Originally Posted by slepe67 View Post
I didn't get up there and look at it until the storm hit. Being a newbie to RVs, I honestly didn't even think about it; especially on a 3 year old unit, which I have only owned for a year. My dad has 2 1990's era RVs and doubt he has ever been on his roofs...learning is occurring!

It was sold with a warranty (expired). I don't see anything labeled "AS IS" like you would with a used car. I'll go into the fine print again.

Here's a photo taken the day we bought it::
Look above the door, straight above the marker light.
I see something above the porch light, is that what you mean? Even then, it looks the top of a skylight.
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Old 05-31-2014, 08:22 PM   #9
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That buldge is the problem. Plywood is pushing up. Here's a "better" photo taken 19 May... Bulge exists on both sides.
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Old 05-31-2014, 08:40 PM   #10
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Kinda looks like that plywood wasn't secured well, but no telling until it's all removed.
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Old 06-01-2014, 05:47 PM   #11
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First, thank you for your service to our country. Second, congratulations on your retirement!

I am sorry you are having to deal with this problem. But better you find out about it now, while at home where you can shop around a fix, than once you're out on the road on your trip of a lifetime.

Unfortunately, the people you spent a career in the service defending, a good many of them are often sleezy and underhanded. Sometimes I find myself saying I hate people just for that reason. There are so many liars out there in the used marketplace. Some are sly about it, others are sloppy. We need better laws in our country to protect the consumer. We live in a highly selfish society for sure.

For me, I never sell anything without disclosing all known issues, and before I get to that point I try to fix everything first. Sure it costs me more, takes more time, and sure that means I ultimately get less out of the vehicle. But I sleep better at night knowing that I did the right thing. I recently sold a minivan that had an intermittent problem with the EGR-valve. Rather than pass the problem on to the next owner (the light had gone away), I bought the part ($250) and told them that I saw the light come on a few times a couple of months back, and it flashed a code, but that it's out now. If the problem reemerges, here's the part for it and I discounted the price in consideration of labor costs for the repair as well. All other known issues were fixed, regardless of cost. That's called being a responsible owner. That said, I made sure to explain everything I was aware of (only the EGR valve in that case) and put "As is/ Where is" on the Bill of Sale. I have to protect myself as well. I once had an owner call me two months after he bought a truck from me about the fact that one of the tires was a different brand than the others. It was a dually work truck, he was referring to the steel inner. I wasn't aware of the difference as I only owned the truck for a year... but so what? He wanted me to pay him $300 for his time plus another $200 for the new tire. Ummmm... no. Read your contract is what I told him: "As-is". That's the risk we all take when buying used.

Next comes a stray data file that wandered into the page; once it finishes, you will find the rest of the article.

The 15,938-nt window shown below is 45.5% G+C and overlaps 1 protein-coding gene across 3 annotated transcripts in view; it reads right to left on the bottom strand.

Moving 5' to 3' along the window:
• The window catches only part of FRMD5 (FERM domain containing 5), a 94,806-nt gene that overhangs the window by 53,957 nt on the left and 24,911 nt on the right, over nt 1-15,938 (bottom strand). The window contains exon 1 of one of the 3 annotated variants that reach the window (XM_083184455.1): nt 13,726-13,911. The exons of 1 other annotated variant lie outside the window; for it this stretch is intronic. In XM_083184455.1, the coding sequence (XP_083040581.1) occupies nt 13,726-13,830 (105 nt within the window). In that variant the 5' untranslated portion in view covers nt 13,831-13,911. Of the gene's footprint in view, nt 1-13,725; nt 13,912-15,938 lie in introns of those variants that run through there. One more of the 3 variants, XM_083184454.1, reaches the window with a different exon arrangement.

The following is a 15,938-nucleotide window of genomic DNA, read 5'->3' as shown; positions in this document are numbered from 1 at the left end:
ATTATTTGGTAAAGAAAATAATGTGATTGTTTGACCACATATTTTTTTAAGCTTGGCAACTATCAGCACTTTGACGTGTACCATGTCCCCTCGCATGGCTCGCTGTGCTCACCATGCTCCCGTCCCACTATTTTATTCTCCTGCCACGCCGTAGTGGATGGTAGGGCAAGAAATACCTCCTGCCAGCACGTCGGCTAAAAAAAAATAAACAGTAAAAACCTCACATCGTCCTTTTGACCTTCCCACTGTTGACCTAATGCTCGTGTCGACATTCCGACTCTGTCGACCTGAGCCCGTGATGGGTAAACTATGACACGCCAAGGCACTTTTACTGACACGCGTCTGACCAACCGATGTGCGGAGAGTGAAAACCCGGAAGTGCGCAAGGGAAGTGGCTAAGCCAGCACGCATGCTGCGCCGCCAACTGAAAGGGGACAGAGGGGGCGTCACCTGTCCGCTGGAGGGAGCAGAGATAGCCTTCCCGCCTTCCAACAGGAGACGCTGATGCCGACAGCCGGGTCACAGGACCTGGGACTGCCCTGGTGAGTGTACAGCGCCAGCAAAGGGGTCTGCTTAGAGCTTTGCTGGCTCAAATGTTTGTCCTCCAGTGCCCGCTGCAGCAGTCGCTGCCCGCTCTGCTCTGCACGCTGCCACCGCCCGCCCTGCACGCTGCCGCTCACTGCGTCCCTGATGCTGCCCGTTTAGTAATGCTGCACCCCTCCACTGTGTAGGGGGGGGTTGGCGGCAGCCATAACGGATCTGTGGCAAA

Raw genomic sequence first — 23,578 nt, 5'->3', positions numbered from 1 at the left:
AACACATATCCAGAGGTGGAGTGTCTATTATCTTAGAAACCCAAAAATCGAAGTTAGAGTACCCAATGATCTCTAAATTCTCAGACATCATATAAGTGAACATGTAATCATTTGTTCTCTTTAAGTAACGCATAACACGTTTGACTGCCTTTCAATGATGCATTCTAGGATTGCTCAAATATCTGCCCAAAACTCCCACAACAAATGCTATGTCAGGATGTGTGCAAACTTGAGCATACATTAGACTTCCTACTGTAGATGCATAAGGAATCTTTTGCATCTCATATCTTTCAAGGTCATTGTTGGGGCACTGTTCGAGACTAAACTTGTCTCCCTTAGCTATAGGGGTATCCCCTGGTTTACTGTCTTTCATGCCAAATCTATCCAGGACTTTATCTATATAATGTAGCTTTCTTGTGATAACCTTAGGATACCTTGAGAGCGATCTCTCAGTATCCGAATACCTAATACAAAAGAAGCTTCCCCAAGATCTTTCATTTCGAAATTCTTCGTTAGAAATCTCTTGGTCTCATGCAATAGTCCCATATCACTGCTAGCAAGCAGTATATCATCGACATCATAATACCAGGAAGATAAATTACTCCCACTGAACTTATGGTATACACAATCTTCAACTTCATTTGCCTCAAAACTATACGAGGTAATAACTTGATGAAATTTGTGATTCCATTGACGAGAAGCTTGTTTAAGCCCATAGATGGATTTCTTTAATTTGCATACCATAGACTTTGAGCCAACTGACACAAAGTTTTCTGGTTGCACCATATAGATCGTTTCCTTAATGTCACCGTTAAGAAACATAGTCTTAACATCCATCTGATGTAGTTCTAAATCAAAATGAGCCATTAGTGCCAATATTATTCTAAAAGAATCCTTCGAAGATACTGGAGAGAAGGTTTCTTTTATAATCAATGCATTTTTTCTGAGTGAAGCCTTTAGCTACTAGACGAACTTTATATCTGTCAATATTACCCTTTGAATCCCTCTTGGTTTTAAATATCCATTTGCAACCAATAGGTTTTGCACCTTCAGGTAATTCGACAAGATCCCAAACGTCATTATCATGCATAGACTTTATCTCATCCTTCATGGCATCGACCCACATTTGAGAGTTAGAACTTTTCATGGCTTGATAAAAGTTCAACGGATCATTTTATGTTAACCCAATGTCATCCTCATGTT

I'm selling a dually truck of mine now. I've bought nearly $6,000 of parts for my mechanic to fix/ install so that it goes to the new owner with no known issues. Some, including my mechanic, say I'm crazy for doing that. I wanted all the little quirks fixed prior to sale so that I could be honest about what I am handing over. Does that cost me? Yes. But I will also ask above blue book and expect to get it when all said and done (the market where I live will support the price I'm asking).

Last month I bought a F350. The dealer said "title in hand" in his ad. Not even close. It took two weeks of back and forth calls to get the title from the bank. When I got it the there were issues with it that I'm still sorting out. He also said, "everything works". Ha! Not by a long shot. The power locks didn't work, I didn't think to check those... among a host of other issues. I'll get it all squared away eventually. But in the end he confirmed the stereotype, as all dealers I've dealt with have, that he is a fast-talking salesman who is basically full o' shite. Caveat emptor!! It's my problem now though. Once the money exchanges hands... YOU OWN THE VEHICLE.

I can't tell you how many F350s and 250s I looked at from private party sellers where the owner said, "no issues, everything works! No leaks. No blowby". I get there, and the vehicle is completely wet with oil underneath... from the engine to the rear axle. One. power window doesn't work. The AC isn't cold, etc. Thanks for wasting my time, db.